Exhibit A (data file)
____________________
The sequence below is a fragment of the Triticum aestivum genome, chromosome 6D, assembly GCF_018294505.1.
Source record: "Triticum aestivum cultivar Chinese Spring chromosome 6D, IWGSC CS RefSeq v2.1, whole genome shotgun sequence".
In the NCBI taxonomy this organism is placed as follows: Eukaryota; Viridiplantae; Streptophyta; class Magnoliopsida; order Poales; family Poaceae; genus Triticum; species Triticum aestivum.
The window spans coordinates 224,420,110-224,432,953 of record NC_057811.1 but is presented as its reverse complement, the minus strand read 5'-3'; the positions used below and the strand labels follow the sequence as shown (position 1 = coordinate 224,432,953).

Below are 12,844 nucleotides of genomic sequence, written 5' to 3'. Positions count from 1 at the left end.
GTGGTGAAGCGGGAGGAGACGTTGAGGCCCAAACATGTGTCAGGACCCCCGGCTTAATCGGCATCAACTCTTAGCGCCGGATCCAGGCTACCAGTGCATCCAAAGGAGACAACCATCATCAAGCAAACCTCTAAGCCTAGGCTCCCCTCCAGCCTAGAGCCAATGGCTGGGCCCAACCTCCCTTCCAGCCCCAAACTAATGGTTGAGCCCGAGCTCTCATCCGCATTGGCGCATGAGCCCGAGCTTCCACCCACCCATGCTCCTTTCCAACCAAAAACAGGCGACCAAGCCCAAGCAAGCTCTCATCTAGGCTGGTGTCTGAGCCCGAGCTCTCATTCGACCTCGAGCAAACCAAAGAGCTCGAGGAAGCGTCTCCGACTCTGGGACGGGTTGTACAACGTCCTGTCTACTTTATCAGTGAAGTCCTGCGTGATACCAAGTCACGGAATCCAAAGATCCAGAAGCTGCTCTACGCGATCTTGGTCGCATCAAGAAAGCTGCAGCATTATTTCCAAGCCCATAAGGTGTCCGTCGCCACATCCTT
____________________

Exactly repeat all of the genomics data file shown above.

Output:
The sequence below is a fragment of the Triticum aestivum genome, chromosome 6D, assembly GCF_018294505.1.
Source record: "Triticum aestivum cultivar Chinese Spring chromosome 6D, IWGSC CS RefSeq v2.1, whole genome shotgun sequence".
In the NCBI taxonomy this organism is placed as follows: Eukaryota; Viridiplantae; Streptophyta; class Magnoliopsida; order Poales; family Poaceae; genus Triticum; species Triticum aestivum.
The window spans coordinates 224,420,110-224,432,953 of record NC_057811.1 but is presented as its reverse complement, the minus strand read 5'-3'; the positions used below and the strand labels follow the sequence as shown (position 1 = coordinate 224,432,953).

Below are 12,844 nucleotides of genomic sequence, written 5' to 3'. Positions count from 1 at the left end.
GTGGTGAAGCGGGAGGAGACGTTGAGGCCCAAACATGTGTCAGGACCCCCGGCTTAATCGGCATCAACTCTTAGCGCCGGATCCAGGCTACCAGTGCATCCAAAGGAGACAACCATCATCAAGCAAACCTCTAAGCCTAGGCTCCCCTCCAGCCTAGAGCCAATGGCTGGGCCCAACCTCCCTTCCAGCCCCAAACTAATGGTTGAGCCCGAGCTCTCATCCGCATTGGCGCATGAGCCCGAGCTTCCACCCACCCATGCTCCTTTCCAACCAAAAACAGGCGACCAAGCCCAAGCAAGCTCTCATCTAGGCTGGTGTCTGAGCCCGAGCTCTCATTCGACCTCGAGCAAACCAAAGAGCTCGAGGAAGCGTCTCCGACTCTGGGACGGGTTGTACAACGTCCTGTCTACTTTATCAGTGAAGTCCTGCGTGATACCAAGTCACGGAATCCAAAGATCCAGAAGCTGCTCTACGCGATCTTGGTCGCATCAAGAAAGCTGCAGCATTATTTCCAAGCCCATAAGGTGTCCGTCGCCACATCCTT